Weightless: Making Peace with Your Body, by Kate Wicker, is an amazing book for a lot of reasons. I think, though, that the number of people (women and men) who I hear commenting about holiday eating is as good a reason as any to bring it up today, the day after Thanksgiving.

Kate's been a voice I've been following for a number of years, and she delivers, in Weightless, just what she does in every other venue I've found her. She's honest but empathetic, tender but tough, precise but approachable.

Our bodies are, she reminds us eloquently, a temple of the Holy Spirit. God designed them and gave them to us, and it's HIS image of perfection that we're called to seek, not the world's.

Each chapter includes food for thought on a topic (the impact of media, eating habits, beauty, and aging among them), as well as a brief meditation, a prayer, and a few reflection questions.

It's the kind of book that, once I've read it, I'm completely helpless not to buy extra copies of so that I can share it with the women in my life who so need to hear its heartfelt wisdom. My copy is currently with my mother-in-law, who had asked me to buy her a copy online, not knowing I had a review copy I was just finishing.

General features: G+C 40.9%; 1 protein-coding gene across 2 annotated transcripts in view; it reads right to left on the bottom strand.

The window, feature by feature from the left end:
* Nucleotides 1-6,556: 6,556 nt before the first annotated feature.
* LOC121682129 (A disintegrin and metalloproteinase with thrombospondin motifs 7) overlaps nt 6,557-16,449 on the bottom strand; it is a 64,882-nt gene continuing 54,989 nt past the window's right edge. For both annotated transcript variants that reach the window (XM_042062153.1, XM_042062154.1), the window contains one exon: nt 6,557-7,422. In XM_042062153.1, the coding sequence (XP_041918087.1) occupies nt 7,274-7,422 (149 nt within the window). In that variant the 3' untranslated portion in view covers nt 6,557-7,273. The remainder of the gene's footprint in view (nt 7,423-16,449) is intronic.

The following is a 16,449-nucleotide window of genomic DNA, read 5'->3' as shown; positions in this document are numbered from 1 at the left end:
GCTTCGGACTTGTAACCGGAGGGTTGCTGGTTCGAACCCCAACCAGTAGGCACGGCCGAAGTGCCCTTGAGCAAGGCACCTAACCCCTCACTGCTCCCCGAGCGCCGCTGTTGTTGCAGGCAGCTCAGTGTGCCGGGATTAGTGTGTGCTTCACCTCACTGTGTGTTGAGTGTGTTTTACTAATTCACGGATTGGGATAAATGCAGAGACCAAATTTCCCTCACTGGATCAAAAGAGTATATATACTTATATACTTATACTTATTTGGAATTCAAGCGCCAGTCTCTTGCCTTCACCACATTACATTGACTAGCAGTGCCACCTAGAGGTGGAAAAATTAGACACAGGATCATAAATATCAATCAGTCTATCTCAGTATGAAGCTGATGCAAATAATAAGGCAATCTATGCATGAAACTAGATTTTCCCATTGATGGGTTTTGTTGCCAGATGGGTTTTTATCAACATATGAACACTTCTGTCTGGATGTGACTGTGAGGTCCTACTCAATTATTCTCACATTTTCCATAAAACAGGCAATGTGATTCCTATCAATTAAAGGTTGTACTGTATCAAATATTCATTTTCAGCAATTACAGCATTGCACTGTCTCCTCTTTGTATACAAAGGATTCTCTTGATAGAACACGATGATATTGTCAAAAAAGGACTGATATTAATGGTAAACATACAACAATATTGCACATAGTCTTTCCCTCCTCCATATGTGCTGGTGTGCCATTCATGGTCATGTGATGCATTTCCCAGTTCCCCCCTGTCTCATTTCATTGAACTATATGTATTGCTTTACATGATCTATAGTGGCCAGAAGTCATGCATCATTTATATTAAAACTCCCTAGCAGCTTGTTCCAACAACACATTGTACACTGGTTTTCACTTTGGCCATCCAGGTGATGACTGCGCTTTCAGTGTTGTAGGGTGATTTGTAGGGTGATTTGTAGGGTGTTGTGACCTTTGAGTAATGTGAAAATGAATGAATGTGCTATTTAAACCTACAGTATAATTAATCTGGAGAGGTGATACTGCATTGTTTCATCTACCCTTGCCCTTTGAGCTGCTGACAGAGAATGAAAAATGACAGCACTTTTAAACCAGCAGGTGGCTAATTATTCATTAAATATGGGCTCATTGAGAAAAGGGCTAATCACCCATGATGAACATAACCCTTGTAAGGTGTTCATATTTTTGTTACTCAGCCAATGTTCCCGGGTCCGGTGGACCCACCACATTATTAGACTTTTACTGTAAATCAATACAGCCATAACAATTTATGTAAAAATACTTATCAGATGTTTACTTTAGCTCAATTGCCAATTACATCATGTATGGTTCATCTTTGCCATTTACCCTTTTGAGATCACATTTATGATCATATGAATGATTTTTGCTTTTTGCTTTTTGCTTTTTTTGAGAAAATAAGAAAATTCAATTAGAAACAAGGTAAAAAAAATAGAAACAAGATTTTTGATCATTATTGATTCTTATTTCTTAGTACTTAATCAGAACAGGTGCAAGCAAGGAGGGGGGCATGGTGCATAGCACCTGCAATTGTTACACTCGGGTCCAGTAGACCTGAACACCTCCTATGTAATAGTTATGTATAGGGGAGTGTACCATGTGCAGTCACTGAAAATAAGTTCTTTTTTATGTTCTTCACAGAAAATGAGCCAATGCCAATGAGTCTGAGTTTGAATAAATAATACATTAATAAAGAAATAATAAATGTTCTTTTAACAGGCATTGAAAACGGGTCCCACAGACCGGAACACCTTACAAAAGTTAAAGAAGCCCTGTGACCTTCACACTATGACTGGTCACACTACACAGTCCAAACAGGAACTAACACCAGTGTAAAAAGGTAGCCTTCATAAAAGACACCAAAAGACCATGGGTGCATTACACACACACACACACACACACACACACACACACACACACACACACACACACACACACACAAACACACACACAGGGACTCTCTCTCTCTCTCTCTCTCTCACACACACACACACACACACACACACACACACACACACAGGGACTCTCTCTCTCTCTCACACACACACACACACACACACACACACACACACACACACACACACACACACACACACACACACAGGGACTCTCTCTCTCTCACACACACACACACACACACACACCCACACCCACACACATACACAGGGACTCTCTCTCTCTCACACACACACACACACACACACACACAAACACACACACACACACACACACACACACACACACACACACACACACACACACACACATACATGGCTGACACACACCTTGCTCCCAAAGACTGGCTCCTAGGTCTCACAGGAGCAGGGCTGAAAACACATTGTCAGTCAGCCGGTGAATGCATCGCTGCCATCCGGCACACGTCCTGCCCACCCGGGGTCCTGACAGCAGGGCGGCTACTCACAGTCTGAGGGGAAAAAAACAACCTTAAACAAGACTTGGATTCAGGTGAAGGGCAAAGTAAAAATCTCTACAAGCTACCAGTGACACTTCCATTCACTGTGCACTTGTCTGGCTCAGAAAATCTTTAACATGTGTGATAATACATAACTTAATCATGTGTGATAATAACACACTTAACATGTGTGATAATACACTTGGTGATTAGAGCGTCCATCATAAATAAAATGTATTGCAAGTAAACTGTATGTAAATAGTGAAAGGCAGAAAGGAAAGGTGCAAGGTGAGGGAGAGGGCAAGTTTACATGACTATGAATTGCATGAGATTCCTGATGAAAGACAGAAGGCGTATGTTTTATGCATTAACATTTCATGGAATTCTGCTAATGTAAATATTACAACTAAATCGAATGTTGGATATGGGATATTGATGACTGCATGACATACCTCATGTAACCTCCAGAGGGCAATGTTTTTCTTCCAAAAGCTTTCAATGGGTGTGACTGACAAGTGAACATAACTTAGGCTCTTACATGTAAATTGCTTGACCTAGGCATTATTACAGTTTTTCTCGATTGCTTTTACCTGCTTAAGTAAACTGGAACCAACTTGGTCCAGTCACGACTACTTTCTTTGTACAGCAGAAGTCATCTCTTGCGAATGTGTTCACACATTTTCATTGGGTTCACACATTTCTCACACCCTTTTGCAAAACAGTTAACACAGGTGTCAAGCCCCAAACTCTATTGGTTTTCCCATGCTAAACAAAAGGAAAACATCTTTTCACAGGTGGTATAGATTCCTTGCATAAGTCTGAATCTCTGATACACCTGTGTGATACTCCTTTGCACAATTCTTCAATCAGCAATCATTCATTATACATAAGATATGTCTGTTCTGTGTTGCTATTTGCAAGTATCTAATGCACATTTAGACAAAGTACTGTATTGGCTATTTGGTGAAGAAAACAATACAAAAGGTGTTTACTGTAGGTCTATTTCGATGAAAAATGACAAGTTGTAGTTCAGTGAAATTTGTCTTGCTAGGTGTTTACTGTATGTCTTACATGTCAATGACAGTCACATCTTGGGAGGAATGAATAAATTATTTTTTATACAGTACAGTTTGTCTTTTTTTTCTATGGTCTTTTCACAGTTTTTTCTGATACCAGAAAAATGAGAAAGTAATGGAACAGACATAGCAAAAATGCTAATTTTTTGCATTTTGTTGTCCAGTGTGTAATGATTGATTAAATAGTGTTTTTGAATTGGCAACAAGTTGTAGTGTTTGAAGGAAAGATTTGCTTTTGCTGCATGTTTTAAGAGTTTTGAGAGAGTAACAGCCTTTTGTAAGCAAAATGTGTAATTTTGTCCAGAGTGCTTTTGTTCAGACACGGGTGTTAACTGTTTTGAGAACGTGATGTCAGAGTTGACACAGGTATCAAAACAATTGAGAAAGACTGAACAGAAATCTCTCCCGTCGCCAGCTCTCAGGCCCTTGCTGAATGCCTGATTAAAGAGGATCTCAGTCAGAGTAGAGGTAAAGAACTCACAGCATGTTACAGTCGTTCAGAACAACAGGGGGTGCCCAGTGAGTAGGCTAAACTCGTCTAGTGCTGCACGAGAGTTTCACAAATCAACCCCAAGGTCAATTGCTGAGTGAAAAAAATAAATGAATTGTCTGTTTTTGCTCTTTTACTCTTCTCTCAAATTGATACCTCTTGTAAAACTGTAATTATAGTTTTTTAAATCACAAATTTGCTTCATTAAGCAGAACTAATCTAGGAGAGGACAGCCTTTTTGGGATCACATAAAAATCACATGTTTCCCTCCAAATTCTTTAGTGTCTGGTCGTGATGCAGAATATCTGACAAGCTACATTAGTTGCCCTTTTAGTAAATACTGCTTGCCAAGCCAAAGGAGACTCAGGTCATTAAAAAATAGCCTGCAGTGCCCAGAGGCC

"I think it's a book I need to read," she told me. I smiled; she was one of the the first people I thought of when I read it.

I've watched many women in my life struggle with on-and-off dieting, weight issues, and self-loathing. They look in the mirror and see imperfections glaring back at them, begging to be fixed.

I want these women to read Weightless and hear a kindred spirit talk of her own struggles with food and body image. I want them to take in the example of the saints and the love that God has for them just as they are.

And I want that for you, too. Weightless is, hands-down, one of the most needed books of our time, and I can't recommend it highly enough. Even if you don't struggle with body image, there's great insight for you as you interact with those who, inevitably, do.

In the introduction, Kate mentions that she prays that the book "might help you detach yourself from anything--food, the scale, flawless skin, dreams of curvier hips--that keeps you from growing closer to God." It is my hope and prayer, too, that many, many women (and men!) take Kate's words to heart and tap into this tremendous resource.

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